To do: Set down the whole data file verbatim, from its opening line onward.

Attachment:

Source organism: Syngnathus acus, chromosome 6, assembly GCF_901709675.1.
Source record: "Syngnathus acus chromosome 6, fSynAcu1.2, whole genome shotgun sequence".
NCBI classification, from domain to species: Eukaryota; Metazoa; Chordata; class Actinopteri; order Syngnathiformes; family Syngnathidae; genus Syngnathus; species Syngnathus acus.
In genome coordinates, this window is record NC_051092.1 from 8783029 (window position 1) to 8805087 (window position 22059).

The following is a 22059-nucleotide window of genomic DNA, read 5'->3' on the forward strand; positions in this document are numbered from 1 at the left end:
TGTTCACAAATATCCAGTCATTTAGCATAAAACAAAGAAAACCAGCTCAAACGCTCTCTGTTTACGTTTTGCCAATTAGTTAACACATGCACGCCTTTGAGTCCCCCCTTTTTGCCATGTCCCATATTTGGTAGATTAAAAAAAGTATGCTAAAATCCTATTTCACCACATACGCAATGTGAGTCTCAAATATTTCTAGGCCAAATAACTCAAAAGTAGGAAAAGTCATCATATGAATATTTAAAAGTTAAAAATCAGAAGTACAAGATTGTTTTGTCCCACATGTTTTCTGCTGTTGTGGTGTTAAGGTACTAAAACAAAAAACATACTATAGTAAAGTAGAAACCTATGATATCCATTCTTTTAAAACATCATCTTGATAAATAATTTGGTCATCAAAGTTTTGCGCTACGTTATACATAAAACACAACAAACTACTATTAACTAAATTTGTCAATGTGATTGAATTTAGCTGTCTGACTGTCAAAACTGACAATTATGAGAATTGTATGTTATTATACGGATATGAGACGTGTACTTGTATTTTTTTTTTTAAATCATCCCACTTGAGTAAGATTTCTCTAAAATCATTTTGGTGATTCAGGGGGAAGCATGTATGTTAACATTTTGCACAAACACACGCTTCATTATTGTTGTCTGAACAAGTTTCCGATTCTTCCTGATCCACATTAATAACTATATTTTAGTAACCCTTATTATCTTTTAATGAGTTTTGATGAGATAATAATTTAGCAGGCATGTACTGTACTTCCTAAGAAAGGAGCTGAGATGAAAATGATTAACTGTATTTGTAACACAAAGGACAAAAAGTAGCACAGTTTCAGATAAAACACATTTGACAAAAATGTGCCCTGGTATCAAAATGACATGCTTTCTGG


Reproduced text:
Source organism: Syngnathus acus, chromosome 6, assembly GCF_901709675.1.
Source record: "Syngnathus acus chromosome 6, fSynAcu1.2, whole genome shotgun sequence".
NCBI classification, from domain to species: Eukaryota; Metazoa; Chordata; class Actinopteri; order Syngnathiformes; family Syngnathidae; genus Syngnathus; species Syngnathus acus.
In genome coordinates, this window is record NC_051092.1 from 8783029 (window position 1) to 8805087 (window position 22059).

The following is a 22059-nucleotide window of genomic DNA, read 5'->3' on the forward strand; positions in this document are numbered from 1 at the left end:
TGTTCACAAATATCCAGTCATTTAGCATAAAACAAAGAAAACCAGCTCAAACGCTCTCTGTTTACGTTTTGCCAATTAGTTAACACATGCACGCCTTTGAGTCCCCCCTTTTTGCCATGTCCCATATTTGGTAGATTAAAAAAAGTATGCTAAAATCCTATTTCACCACATACGCAATGTGAGTCTCAAATATTTCTAGGCCAAATAACTCAAAAGTAGGAAAAGTCATCATATGAATATTTAAAAGTTAAAAATCAGAAGTACAAGATTGTTTTGTCCCACATGTTTTCTGCTGTTGTGGTGTTAAGGTACTAAAACAAAAAACATACTATAGTAAAGTAGAAACCTATGATATCCATTCTTTTAAAACATCATCTTGATAAATAATTTGGTCATCAAAGTTTTGCGCTACGTTATACATAAAACACAACAAACTACTATTAACTAAATTTGTCAATGTGATTGAATTTAGCTGTCTGACTGTCAAAACTGACAATTATGAGAATTGTATGTTATTATACGGATATGAGACGTGTACTTGTATTTTTTTTTTTAAATCATCCCACTTGAGTAAGATTTCTCTAAAATCATTTTGGTGATTCAGGGGGAAGCATGTATGTTAACATTTTGCACAAACACACGCTTCATTATTGTTGTCTGAACAAGTTTCCGATTCTTCCTGATCCACATTAATAACTATATTTTAGTAACCCTTATTATCTTTTAATGAGTTTTGATGAGATAATAATTTAGCAGGCATGTACTGTACTTCCTAAGAAAGGAGCTGAGATGAAAATGATTAACTGTATTTGTAACACAAAGGACAAAAAGTAGCACAGTTTCAGATAAAACACATTTGACAAAAATGTGCCCTGGTATCAAAATGACATGCTTTCTGG